31 MI Communities To Share $22M In Grants For Outdoor Recreation

Lansing, MI - Nearly $22 million in Michigan Spark Grants will benefit 31 of the state’s communities hardest hit by the COVID-19 pandemic, critical funding to pave the way for the creation, renovation and redevelopment of public recreation opportunities for residents and visitors.

This final round of Michigan Department of Natural Resources-administered Spark Grants follows the February distribution of $14.2 million in first-round grants to 21 communities. Program dollars stem from an infusion of American Rescue Plan Act funding.

“It’s gratifying to know that even more Michigan communities will see tangible benefits from this unparalleled federal funding opportunity to expand outdoor recreation,” said DNR Director Scott Bowen. “Michiganders of all ages deserve the chance to discover the outdoors, enjoy new recreation experiences and relax with family and friends. These Spark Grants will help make that possible by funding a variety of public recreation projects across our state.”

Some of the funded projects in this round include:

  • $954,500 to revitalize Wilson Park in Milan, Washtenaw County, through installation of a fully accessible playscape, bathrooms, shuffleboard court and fitness court.
  • $400,000 to extend the 10-mile paved portion of the Betsie Valley Trail from Frankfort to Beulah by an additional mile through Beulah and Benzonia in Benzie County.
  • $900,000 to improve the Monroe Loop Greenway, a linear park in Monroe County, through additions of an accessible trail, fitness center, plazas and gathering spaces.
  • $495,000 to renovate Chassell Centennial Park, in Chassell Township, Houghton County, through the addition of accessible restrooms, pathways and boardwalk.

Program history, development

This grant opportunity is possible also because of the bipartisan Building Michigan Together Plan, signed by Gov. Gretchen Whitmer in March 2022. That package included a historic $450 million of federal American Rescue Plan Act funding for state and local parks.

The DNR was tasked with administering $65 million of that total; today’s announcement concludes the second and final round of direct DNR grant funding. The remaining $27.5 million will be available to support 39 underserved “opportunity communities” through the Council of Michigan Foundations. The council has partnered with the DNR to leverage funding, opportunities and technical assistance for these identified communities.

Michigan Spark Grants offer a path to reach people in communities whose economic opportunities and public health were most affected by the COVID-19 pandemic. This reimagined approach to grantmaking activates historic support for projects that provide safe, accessible public recreation facilities and spaces to:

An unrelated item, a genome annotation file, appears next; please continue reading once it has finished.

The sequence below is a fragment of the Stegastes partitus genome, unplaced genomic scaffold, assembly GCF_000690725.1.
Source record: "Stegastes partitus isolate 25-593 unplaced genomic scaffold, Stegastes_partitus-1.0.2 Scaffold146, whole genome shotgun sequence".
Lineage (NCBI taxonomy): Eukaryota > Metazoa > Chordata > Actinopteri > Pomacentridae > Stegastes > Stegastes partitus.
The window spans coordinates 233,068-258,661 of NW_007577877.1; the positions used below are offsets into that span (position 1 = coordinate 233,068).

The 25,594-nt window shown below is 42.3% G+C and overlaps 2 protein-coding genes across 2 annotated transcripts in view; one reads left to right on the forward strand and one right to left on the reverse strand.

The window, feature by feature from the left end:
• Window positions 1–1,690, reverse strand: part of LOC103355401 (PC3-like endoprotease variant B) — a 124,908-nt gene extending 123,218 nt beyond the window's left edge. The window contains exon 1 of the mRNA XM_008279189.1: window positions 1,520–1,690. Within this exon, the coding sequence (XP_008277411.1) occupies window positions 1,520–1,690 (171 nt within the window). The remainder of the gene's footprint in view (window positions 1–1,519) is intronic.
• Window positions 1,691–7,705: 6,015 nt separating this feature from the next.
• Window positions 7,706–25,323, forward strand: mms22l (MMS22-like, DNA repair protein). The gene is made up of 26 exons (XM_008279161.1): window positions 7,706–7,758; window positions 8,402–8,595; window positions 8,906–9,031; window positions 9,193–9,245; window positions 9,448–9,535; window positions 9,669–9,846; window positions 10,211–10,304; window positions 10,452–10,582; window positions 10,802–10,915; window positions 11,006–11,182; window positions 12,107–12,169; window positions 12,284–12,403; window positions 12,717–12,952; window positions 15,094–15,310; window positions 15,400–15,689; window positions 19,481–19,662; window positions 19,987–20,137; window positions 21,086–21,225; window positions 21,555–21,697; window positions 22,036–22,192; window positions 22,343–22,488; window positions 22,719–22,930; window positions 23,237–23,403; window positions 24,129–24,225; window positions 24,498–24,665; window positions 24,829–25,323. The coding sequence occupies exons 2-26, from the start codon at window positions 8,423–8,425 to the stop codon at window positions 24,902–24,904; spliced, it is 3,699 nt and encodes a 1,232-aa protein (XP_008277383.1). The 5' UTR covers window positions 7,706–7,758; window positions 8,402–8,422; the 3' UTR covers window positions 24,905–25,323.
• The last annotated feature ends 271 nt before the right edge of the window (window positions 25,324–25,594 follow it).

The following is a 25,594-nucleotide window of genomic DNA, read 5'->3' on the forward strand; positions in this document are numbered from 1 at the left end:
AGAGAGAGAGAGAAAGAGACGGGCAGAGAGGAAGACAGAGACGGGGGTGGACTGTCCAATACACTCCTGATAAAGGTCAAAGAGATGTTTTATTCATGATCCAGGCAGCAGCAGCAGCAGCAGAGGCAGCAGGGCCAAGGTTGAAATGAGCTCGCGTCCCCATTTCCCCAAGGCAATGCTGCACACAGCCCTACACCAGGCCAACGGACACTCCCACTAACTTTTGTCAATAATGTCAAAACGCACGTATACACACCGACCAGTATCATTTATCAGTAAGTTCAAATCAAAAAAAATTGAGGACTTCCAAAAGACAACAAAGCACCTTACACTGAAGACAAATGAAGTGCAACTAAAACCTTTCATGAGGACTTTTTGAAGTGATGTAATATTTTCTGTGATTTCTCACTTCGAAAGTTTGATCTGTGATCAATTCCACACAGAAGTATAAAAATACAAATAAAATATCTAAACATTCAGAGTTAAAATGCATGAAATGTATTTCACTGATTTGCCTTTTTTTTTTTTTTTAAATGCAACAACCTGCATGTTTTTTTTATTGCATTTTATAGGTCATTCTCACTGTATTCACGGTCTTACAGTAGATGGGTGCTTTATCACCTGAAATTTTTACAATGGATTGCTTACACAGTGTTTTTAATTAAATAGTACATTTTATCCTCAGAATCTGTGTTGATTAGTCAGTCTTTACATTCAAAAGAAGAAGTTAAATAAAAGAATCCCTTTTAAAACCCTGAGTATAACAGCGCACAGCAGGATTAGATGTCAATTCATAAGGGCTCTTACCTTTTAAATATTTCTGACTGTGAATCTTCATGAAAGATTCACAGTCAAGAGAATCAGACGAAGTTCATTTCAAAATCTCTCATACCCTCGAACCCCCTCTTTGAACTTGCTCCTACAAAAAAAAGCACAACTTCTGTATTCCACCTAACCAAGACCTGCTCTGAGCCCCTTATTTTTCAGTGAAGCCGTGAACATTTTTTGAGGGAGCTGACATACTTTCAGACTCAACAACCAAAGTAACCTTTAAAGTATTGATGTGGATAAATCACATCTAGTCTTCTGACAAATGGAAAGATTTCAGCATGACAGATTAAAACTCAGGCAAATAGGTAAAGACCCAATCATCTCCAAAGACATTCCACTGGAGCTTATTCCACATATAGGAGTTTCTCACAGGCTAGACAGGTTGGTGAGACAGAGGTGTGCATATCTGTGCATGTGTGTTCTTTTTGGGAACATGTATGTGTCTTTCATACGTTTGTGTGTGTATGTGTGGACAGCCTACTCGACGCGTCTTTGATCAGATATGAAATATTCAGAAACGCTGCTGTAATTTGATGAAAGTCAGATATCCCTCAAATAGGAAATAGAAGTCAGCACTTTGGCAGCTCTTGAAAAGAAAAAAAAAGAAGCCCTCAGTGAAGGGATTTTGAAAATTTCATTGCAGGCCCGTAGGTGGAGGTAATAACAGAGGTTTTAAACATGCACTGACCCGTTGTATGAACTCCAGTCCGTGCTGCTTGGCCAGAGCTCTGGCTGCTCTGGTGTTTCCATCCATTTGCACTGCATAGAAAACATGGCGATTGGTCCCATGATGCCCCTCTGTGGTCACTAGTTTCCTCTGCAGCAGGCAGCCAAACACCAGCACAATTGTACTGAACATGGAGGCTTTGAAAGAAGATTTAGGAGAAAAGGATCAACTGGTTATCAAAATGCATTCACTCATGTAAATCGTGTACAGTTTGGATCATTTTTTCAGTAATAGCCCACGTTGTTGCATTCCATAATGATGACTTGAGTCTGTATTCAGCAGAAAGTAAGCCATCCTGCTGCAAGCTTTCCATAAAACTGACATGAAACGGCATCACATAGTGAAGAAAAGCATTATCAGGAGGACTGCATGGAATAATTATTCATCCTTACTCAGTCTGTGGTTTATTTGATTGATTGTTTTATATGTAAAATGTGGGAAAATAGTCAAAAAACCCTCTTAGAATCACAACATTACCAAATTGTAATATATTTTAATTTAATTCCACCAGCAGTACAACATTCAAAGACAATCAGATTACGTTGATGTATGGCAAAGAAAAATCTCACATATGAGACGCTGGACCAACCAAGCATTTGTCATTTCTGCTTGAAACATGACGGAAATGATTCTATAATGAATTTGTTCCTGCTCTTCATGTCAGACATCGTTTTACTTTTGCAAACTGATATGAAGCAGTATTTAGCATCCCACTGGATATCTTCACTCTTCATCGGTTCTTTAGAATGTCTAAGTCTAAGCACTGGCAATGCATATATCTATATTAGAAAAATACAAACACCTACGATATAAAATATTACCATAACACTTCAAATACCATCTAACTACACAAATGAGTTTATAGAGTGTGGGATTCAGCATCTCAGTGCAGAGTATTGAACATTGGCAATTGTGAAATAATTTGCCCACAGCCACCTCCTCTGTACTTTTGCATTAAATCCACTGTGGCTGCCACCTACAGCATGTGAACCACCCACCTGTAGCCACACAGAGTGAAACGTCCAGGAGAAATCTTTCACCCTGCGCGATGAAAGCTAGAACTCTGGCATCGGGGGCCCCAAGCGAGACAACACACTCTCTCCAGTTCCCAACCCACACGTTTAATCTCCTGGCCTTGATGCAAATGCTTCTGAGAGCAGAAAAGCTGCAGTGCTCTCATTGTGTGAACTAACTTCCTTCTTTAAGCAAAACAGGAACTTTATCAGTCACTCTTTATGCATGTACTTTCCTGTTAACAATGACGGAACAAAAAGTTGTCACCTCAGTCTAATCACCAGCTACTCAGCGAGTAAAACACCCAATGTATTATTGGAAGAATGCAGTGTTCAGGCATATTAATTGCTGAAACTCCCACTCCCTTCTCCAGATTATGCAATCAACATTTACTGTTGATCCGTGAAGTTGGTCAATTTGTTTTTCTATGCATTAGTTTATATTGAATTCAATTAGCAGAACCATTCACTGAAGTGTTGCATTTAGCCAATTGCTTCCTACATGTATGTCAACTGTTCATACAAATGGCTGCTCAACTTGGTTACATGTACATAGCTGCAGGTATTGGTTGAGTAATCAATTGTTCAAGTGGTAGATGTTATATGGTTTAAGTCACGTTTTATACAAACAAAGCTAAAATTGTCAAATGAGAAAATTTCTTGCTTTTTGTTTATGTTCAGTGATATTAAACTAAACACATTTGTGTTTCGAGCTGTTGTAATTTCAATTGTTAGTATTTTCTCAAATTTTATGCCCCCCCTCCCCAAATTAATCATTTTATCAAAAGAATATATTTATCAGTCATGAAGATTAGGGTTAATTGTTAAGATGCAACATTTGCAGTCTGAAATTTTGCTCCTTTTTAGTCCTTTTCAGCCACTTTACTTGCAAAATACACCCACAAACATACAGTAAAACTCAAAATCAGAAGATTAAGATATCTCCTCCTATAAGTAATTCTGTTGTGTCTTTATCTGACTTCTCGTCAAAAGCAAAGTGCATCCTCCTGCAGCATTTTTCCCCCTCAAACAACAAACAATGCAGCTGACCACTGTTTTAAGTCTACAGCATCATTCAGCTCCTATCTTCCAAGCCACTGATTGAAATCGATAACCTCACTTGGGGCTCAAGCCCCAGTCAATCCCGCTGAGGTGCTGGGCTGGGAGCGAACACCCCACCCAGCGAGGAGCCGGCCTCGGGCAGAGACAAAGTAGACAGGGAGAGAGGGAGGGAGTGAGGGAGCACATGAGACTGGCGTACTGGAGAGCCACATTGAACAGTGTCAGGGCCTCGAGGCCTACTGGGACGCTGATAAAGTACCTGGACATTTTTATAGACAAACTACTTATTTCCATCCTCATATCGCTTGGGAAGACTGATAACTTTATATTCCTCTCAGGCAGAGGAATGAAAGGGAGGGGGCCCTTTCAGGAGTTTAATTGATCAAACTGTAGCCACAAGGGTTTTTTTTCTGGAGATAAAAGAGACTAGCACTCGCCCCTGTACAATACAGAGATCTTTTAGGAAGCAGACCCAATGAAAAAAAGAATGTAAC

• Improve people’s health.
  • Introduce new recreation experiences.
  • Build on existing park infrastructure.
  • Make it easier for people to enjoy the outdoors.

Two key ways these grants differ from the DNR’s existing recreation grant programs are that applicants could seek up to $1 million for a single project and there was no 25% match requirement.

Michigan Association of Regions partnership

Michigan Spark Grant-funded projects (whether through the DNR or the Council of Michigan Foundations) must be completed and all dollars expended by the end of 2026. To assist communities with the federal requirements and timelines – which can stretch the capacity of local units of government – the DNR has formed a partnership with the Michigan Association of Regions. MAR is the collaborative of the state’s regional planning organizations that collectively support sustainable, collaborative communities and a strong state.

That partnership aligns the DNR’s vision with the close, working relationship the planning organizations enjoy with their member communities. MAR will help them craft competitive applications and provide support throughout the Spark Grants process and, ultimately, to completion of their funded recreation projects.

“We appreciate the ideal intersection of our interest in improving the lives of people across Michigan and this incredible opportunity from the state to focus that energy toward enriching our recreation resources in communities that need it most,” said MAR Chairman Lee Adams.

This partnership will assist both the recipient communities that have received DNR-administered Spark Grants funding and the underserved communities that are selected for grants by the Council of Michigan Foundations.

“The Michigan Association of Regions builds on this partnership to provide many levels of support to these communities, offering everything from technical assistance to project management and implementation,” said Clay Summers, DNR grants manager. “This could include helping to bid out construction contracts, financial tracking and general project oversight.

“Many of these communities struggle with the alignment of resources and staff to apply for these grants and then see the projects through, and so it’s important that we work in conjunction with our partners to assist them and support them through this process, from applying for the grant right down to construction completion.”

All final DNR-administered Spark Grants recipients and project descriptions, program eligibility and other details are available on the Michigan Spark Grants webpage.

Learn more about all DNR grant opportunities at Michigan.gov/DNRGrants.

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